– Wendy Adams, Research Grant Director, Bay Area Lyme Foundation

Erythema migrans (EM) is the hallmark sign of infection with B. burgdorferi. An EM is defined as an expanding annular (round) lesion or rash of at least 10cm (2.5in). Most rashes occur 3–30 days after infection, however there are case reports that show EMs can appear sooner than three days post infection.

The term “Bulls-eye” rash is often used synonymously with EM. But an EM is not required to have central clearing or a target appearance. The rash can take many forms, and may have a raised bump in the middle, can be itchy or warm, and can have a bluish cast like a bruise. It can be round or even oval. Only 20% of Lyme disease with an EM have the bulls-eye presentation. That means that only 1 in 6 total Lyme cases will have a rash with a target appearance.

The rash also may not be present at all. While the Centers for Disease Control and Prevention report that 70-80% of patients may exhibit the erythema migrans, this number can vary by study. For example, a 2010 study showed that in the state of Maine only 43% of Lyme patients exhibited this rash when infected with Lyme.

If you develop a rash, the best thing is to document it—take a picture next to a ruler so you can determine the size. This can be very helpful to a healthcare provider in evaluating the rash. You can also draw a ring around the contours to see if it expands over time.

If you see multiple EM rashes (these can form close to the original rash, or in other places) this indicates a disseminated infection. Again, take a picture of the rashes and get in touch with your healthcare provider immediately. Disseminated infection means the infection has circulated in your body and could be present in the brain, the heart and/or the joints. Immediate treatment with antibiotics is important to prevent more severe complications of infection, like Lyme neuroborreliosis or Lyme carditis.

The chart below illustrates several of the forms these rashes might take (see the CDC website for more examples).

Image courtesy of Emily M. Eng

EMs are more difficult to diagnose on darker skin. Image credit CDC.

EM’s have varying presentations and are even more difficult to diagnose on people with darker skin color. More info here

Lyme has confusing symptoms both before and after treatment. Even simple undisputed facts, like the definition of an EM, are routinely misunderstood and miscommunicated by the physician and science community.

Mischaracterization of an EM as a bulls-eye rash is widespread. Official NIAID reports on Lyme disease, FDA notifications, peer reviewed papers in major journals, Harvard Health webpages—all have equated an EM with a bulls-eye rash. Even a recently published textbook, edited by department chairs at Brigham and Women’s and Tufts Medical states that an EM is a bulls-eye rash. Often an EM with no central clearing is misdiagnosed as cellulitis, a bacterial infection involving the inner layers of the skin, or even diagnosed as a spider bite. Patients are either sent home or prescribed a class of antibiotics that are not effective against Lyme disease.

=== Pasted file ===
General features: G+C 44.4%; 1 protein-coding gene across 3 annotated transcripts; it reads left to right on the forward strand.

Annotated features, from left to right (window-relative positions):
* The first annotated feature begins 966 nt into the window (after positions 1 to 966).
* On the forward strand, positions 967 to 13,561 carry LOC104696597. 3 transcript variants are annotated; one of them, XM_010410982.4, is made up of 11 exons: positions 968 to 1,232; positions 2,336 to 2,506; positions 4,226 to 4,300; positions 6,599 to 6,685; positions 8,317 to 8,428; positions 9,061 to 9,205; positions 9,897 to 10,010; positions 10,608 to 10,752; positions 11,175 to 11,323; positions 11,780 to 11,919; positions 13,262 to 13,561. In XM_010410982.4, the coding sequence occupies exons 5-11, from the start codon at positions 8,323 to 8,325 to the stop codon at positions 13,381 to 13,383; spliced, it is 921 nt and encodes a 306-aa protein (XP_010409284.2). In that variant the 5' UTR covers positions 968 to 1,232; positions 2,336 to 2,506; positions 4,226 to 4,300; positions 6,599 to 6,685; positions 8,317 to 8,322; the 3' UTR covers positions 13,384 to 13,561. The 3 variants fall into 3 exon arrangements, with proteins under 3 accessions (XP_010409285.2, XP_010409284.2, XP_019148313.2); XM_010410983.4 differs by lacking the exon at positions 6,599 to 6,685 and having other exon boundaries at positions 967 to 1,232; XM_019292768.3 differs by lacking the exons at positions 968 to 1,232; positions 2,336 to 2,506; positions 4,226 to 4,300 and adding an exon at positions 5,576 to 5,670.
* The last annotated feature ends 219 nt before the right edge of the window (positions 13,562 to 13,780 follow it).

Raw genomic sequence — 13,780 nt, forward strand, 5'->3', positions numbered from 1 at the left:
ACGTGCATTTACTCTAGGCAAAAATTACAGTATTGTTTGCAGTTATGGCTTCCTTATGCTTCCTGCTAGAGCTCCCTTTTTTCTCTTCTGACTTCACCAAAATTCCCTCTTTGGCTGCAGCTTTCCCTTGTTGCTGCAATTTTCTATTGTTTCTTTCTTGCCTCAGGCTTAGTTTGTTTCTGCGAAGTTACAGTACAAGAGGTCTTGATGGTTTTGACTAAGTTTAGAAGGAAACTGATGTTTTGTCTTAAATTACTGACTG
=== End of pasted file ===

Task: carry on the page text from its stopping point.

Almost a dozen cases of acute Lyme fatalities have been published in the last few years. Most have a common theme—patients present multiple times to their PCP or ER with characteristic Lyme symptoms during an endemic season, which are dismissed as viral or idiopathic. Even disseminated EM’s are being mischaracterized, or worse, diagnosed as Lyme and then not treated. These patients are then either found dead at home, or deteriorate and die in the hospital because they have not been treated in time. Other tick-borne infection case fatalities from misdiagnosis are published as well.

Diagnosing patients early is the best way to protect someone from life threatening Lyme complications. When only one third of patients present with a known tick bite, the rash is not seen or mischaracterized and the test is less accurate than a coin flip, all we have are providers’ diagnostic skills. Improved testing, a major focus of Bay Area Lyme Foundation’s research efforts, will ensure less room for human error in the timely diagnosis of Lyme and other tick borne diseases.


2 Comments on “Inadequacy in the medical field to accurately diagnose a Lyme rash

  1. Yes, interested in following up on this and continuing to play some small but hopefully useful part in learning more about Lyme diag and tx.


  2. I live in Ontario and was bitten by a tick in late March. I woke up 5 weeks later and had a rash all over the left side of my face and down neck. The side that I was bitten by the tick in my hair, on top of head. I also had Bell’s Palsy and terrible headaches for weeks, muscle weakness, pain, trouble speaking, and lots of angry outbursts and itching in my head. Took antibiotics for three weeks and now (August) still suffering. Hard to get help and to cope. Forgetful too and hard to find the words to describe things.

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